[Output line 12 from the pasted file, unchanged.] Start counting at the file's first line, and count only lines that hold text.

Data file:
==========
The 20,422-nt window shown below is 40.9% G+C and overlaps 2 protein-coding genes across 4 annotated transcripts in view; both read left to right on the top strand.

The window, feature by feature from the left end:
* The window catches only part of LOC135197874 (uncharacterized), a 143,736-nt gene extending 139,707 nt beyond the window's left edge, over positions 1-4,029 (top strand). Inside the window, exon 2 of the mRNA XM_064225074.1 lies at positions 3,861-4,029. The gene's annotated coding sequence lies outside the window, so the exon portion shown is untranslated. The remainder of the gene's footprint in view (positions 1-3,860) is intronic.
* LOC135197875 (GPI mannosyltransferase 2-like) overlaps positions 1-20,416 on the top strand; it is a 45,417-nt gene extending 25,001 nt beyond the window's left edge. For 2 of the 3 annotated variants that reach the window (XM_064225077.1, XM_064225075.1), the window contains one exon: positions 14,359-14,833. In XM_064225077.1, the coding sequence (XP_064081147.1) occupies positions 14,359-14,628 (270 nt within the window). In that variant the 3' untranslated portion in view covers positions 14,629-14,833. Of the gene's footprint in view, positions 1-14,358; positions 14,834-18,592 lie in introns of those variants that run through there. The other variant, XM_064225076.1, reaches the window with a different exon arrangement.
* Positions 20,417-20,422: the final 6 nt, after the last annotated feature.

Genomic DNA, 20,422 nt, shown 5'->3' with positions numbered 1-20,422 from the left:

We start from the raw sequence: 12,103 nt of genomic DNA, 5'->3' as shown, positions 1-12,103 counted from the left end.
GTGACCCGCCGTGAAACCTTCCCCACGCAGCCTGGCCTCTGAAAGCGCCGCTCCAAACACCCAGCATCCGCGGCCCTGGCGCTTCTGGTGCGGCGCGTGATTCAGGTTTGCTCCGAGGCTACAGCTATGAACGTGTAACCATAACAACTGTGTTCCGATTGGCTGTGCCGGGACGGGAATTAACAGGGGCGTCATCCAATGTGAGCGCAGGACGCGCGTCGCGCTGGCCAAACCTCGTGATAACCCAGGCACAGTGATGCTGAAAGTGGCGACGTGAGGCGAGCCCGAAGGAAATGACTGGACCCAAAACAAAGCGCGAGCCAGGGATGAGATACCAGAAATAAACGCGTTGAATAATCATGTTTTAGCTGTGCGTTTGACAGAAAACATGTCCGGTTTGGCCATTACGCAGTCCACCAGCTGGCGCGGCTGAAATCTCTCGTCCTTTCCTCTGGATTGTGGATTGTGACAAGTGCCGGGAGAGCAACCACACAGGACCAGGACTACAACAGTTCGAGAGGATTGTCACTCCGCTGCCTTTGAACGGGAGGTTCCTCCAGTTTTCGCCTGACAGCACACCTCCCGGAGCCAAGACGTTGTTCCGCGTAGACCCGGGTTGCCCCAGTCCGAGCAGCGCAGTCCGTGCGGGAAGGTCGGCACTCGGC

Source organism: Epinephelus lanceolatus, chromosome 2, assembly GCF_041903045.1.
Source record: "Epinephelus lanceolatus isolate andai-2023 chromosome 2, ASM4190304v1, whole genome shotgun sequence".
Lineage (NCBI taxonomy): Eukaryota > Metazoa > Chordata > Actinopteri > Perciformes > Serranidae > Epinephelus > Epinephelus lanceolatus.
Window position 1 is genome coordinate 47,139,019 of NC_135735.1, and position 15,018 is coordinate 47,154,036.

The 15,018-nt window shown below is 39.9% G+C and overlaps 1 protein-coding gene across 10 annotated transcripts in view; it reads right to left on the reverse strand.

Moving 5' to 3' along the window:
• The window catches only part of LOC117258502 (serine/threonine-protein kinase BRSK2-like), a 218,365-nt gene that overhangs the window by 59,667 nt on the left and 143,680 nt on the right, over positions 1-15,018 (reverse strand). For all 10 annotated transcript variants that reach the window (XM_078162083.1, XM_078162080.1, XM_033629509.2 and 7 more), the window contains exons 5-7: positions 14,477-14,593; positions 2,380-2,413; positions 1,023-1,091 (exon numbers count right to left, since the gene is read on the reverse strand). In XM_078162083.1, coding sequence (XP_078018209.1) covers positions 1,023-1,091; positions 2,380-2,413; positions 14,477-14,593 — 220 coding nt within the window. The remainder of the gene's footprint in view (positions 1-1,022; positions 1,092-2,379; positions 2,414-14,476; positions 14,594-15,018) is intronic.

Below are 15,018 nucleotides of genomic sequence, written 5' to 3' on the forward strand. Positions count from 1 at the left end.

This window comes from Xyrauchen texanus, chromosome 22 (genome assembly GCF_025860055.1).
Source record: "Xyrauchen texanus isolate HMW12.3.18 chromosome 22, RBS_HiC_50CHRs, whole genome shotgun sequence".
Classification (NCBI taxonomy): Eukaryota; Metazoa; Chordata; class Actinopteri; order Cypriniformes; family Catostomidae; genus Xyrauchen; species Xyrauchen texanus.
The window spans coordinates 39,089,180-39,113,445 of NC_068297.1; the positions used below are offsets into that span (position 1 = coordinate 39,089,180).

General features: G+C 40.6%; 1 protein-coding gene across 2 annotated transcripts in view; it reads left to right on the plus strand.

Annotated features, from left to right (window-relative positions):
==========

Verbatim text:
Window position 1 is genome coordinate 47,139,019 of NC_135735.1, and position 15,018 is coordinate 47,154,036.